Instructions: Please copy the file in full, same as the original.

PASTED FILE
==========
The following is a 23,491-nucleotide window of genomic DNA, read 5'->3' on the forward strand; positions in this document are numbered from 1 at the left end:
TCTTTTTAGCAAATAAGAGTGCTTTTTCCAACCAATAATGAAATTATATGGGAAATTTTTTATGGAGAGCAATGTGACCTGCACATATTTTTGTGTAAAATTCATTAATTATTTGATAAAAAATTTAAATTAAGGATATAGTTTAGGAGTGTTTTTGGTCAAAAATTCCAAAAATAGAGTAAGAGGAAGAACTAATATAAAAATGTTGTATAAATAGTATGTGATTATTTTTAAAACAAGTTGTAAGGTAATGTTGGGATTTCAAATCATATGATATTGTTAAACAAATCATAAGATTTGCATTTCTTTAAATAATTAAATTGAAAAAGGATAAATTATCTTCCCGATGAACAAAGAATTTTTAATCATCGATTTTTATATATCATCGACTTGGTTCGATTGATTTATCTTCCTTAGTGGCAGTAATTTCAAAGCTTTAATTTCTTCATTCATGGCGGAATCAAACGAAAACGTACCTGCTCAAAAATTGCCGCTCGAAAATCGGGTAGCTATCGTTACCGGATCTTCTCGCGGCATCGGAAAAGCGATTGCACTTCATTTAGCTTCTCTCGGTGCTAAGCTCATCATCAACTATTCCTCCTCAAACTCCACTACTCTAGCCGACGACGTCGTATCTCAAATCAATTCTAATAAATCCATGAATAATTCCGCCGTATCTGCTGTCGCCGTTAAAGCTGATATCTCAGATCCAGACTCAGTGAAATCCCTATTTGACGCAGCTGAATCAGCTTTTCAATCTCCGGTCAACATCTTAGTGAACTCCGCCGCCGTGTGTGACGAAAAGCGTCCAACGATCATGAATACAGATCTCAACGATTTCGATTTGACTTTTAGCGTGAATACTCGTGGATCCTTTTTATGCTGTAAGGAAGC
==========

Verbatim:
The following is a 23,491-nucleotide window of genomic DNA, read 5'->3' on the forward strand; positions in this document are numbered from 1 at the left end:
TCTTTTTAGCAAATAAGAGTGCTTTTTCCAACCAATAATGAAATTATATGGGAAATTTTTTATGGAGAGCAATGTGACCTGCACATATTTTTGTGTAAAATTCATTAATTATTTGATAAAAAATTTAAATTAAGGATATAGTTTAGGAGTGTTTTTGGTCAAAAATTCCAAAAATAGAGTAAGAGGAAGAACTAATATAAAAATGTTGTATAAATAGTATGTGATTATTTTTAAAACAAGTTGTAAGGTAATGTTGGGATTTCAAATCATATGATATTGTTAAACAAATCATAAGATTTGCATTTCTTTAAATAATTAAATTGAAAAAGGATAAATTATCTTCCCGATGAACAAAGAATTTTTAATCATCGATTTTTATATATCATCGACTTGGTTCGATTGATTTATCTTCCTTAGTGGCAGTAATTTCAAAGCTTTAATTTCTTCATTCATGGCGGAATCAAACGAAAACGTACCTGCTCAAAAATTGCCGCTCGAAAATCGGGTAGCTATCGTTACCGGATCTTCTCGCGGCATCGGAAAAGCGATTGCACTTCATTTAGCTTCTCTCGGTGCTAAGCTCATCATCAACTATTCCTCCTCAAACTCCACTACTCTAGCCGACGACGTCGTATCTCAAATCAATTCTAATAAATCCATGAATAATTCCGCCGTATCTGCTGTCGCCGTTAAAGCTGATATCTCAGATCCAGACTCAGTGAAATCCCTATTTGACGCAGCTGAATCAGCTTTTCAATCTCCGGTCAACATCTTAGTGAACTCCGCCGCCGTGTGTGACGAAAAGCGTCCAACGATCATGAATACAGATCTCAACGATTTCGATTTGACTTTTAGCGTGAATACTCGTGGATCCTTTTTATGCTGTAAGGAAGC